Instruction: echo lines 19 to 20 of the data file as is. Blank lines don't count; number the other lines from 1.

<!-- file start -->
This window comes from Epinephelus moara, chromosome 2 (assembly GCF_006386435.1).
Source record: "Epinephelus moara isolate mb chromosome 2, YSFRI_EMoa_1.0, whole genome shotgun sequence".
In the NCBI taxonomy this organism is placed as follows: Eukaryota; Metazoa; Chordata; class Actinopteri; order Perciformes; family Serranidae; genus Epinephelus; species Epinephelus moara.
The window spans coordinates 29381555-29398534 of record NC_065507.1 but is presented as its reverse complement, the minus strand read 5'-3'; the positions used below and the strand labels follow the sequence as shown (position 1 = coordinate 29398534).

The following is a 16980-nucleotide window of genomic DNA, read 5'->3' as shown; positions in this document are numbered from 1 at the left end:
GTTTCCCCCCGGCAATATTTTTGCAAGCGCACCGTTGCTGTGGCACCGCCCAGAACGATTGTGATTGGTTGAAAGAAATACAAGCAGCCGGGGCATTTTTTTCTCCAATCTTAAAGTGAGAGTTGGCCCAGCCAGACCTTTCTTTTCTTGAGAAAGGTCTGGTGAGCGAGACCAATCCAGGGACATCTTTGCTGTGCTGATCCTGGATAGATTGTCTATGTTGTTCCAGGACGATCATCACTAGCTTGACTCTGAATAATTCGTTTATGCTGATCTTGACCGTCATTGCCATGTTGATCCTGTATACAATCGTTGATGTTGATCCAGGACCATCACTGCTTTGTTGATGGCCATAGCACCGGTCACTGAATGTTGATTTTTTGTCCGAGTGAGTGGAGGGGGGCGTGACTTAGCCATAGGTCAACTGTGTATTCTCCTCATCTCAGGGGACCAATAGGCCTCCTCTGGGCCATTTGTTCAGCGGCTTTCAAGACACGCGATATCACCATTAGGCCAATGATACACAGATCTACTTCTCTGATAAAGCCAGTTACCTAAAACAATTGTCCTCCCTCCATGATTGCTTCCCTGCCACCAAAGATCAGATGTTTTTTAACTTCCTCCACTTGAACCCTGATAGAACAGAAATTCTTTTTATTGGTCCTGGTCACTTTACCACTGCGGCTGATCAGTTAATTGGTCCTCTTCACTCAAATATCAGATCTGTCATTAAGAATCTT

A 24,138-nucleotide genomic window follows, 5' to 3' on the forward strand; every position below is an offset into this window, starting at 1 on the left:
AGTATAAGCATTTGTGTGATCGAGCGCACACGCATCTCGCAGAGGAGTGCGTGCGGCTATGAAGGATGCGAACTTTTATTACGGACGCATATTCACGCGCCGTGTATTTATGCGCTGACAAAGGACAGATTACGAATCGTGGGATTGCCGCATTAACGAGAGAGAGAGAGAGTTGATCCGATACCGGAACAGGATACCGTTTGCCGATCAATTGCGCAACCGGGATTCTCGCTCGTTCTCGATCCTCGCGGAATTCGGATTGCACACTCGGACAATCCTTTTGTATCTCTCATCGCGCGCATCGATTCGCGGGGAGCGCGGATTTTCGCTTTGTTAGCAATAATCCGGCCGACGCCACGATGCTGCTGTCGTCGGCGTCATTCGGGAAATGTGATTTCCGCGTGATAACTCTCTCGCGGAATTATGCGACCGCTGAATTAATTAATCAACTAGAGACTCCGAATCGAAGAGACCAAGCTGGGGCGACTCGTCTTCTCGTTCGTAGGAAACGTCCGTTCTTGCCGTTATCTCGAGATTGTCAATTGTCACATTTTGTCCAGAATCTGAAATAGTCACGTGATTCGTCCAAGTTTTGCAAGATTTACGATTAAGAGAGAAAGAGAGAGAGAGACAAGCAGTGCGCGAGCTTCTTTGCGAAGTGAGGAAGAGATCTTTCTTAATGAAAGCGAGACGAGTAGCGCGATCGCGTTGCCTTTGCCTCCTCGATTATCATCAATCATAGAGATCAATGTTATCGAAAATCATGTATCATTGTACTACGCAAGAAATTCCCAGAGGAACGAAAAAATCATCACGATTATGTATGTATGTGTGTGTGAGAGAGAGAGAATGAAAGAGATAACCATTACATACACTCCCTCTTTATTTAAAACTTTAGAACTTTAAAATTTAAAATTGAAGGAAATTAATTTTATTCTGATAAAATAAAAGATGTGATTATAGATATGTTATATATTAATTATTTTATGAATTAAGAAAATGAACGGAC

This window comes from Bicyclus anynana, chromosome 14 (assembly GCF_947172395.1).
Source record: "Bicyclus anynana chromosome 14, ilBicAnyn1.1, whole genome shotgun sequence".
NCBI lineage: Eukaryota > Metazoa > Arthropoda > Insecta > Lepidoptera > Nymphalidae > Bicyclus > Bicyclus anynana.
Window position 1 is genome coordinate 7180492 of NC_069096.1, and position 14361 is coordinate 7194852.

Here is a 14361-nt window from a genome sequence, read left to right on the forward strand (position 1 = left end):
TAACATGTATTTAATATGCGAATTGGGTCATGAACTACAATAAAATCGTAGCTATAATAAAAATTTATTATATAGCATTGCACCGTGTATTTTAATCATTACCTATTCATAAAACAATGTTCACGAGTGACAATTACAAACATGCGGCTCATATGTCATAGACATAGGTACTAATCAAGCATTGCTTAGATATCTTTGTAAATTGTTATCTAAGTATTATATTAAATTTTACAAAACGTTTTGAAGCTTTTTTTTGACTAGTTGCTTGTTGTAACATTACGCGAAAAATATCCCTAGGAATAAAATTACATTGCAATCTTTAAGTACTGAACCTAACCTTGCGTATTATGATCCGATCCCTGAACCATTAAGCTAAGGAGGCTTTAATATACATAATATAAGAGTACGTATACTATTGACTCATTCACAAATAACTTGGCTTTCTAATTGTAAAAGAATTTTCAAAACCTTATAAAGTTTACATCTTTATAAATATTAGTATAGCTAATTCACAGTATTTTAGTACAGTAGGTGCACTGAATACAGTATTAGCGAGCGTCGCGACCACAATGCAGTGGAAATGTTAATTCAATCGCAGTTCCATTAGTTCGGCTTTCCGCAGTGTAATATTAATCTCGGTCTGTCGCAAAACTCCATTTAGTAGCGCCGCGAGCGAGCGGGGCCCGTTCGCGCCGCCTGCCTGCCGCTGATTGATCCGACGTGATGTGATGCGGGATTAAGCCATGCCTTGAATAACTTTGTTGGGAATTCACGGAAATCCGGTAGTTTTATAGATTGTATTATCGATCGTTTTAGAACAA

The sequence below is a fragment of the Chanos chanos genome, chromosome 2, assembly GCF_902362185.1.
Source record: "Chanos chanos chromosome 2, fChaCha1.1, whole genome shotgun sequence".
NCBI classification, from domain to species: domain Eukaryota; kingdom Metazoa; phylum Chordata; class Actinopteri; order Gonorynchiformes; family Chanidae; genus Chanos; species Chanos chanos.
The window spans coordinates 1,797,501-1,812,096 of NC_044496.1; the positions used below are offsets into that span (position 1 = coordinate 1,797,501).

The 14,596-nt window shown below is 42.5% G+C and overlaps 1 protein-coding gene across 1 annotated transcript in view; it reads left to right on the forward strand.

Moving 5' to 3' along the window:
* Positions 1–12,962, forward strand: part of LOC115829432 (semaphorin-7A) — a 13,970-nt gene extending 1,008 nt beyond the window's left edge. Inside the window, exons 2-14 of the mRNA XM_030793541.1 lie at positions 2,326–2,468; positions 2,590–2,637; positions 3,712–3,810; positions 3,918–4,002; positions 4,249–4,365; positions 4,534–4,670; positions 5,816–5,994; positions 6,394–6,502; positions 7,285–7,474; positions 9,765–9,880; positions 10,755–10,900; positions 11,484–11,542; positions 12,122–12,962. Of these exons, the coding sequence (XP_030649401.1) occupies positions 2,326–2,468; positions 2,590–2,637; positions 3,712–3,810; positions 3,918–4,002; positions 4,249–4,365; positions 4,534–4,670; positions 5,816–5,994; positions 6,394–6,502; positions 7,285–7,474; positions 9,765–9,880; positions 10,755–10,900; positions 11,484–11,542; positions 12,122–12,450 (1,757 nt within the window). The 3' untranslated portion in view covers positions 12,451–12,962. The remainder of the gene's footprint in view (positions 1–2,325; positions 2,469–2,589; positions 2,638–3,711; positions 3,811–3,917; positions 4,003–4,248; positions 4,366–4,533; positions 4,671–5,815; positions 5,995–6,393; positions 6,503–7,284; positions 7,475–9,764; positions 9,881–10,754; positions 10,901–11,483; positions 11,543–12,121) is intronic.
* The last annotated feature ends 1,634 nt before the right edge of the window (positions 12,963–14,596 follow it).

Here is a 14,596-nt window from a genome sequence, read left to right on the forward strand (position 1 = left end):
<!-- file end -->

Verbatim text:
The 14,596-nt window shown below is 42.5% G+C and overlaps 1 protein-coding gene across 1 annotated transcript in view; it reads left to right on the forward strand.

Moving 5' to 3' along the window: